The Ambassadress, a blank perpendicular person, had been a shade less affable than Susy could have wished; but then there was Lady Joan—and the girl was handsome, alarmingly handsome—to account for that: probably every one in the room had guessed it. And the old Duchess of Dunes was delightful. She looked rather like Strefford in a wig and false pearls (Susy was sure they were as false as her teeth); and her cordiality was so demonstrative that the future bride found it more difficult to account for than Lady Ascot's coldness, till she heard the old lady, as they passed into the hall, breathe in a hissing whisper to her nephew: "Streff, dearest, when you have a minute's time, and can drop in at my wretched little pension, I know you can explain in two words what I ought to do to pacify those awful money-lenders. . . . And you'll bring your exquisite American to see me, won't you? . . . No, Joan Senechal's too fair for my taste. . . . Insipid. . ."
Yes: the taste of it all was again sweet on her lips. A few days later she began to wonder how the thought of Strefford's endearments could have been so alarming. To be sure he was not lavish of them; but when he did touch her, even when he kissed her, it no longer seemed to matter. An almost complete absence of sensation had mercifully succeeded to the first wild flurry of her nerves.
And so it would be, no doubt, with everything else in her new life. If it failed to provoke any acute reactions, whether of pain or pleasure, the very absence of sensation would make for peace. And in the meanwhile she was tasting what, she had begun to suspect, was the maximum of bliss to most of the women she knew: days packed with engagements, the exhilaration of fashionable crowds, the thrill of snapping up a jewel or a bibelot or a new "model" that one's best friend wanted, or of being invited to some private show, or some exclusive entertainment, that one's best friend couldn't get to. There was nothing, now, that she couldn't buy, nowhere that she couldn't go: she had only to choose and to triumph. And for a while the surface-excitement of her life gave her the illusion of enjoyment.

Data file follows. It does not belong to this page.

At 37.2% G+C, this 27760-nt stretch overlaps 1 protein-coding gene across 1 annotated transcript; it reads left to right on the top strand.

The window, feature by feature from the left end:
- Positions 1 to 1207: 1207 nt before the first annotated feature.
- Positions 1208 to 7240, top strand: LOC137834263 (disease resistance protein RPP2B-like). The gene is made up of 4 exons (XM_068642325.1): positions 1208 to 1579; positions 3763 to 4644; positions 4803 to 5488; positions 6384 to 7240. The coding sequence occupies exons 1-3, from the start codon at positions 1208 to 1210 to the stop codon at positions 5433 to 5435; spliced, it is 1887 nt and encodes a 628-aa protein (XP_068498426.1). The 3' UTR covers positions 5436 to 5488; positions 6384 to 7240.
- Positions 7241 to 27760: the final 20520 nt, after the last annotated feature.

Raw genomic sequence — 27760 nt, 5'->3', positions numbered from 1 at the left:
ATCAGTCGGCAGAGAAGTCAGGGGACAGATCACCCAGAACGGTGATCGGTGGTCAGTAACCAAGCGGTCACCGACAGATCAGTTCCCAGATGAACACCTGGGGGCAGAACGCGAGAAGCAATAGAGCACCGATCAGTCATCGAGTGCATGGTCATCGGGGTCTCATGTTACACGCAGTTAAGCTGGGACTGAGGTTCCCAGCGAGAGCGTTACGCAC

Strefford, as she had expected, had postponed his return to England, and they had now been for nearly three weeks together in their new, and virtually avowed, relation. She had fancied that, after all, the easiest part of it would be just the being with Strefford—the falling back on their old tried friendship to efface the sense of strangeness. But, though she had so soon grown used to his caresses, he himself remained curiously unfamiliar: she was hardly sure, at times, that it was the old Strefford she was talking to. It was not that his point of view had changed, but that new things occupied and absorbed him. In all the small sides of his great situation he took an almost childish satisfaction; and though he still laughed at both its privileges and its obligations, it was now with a jealous laughter.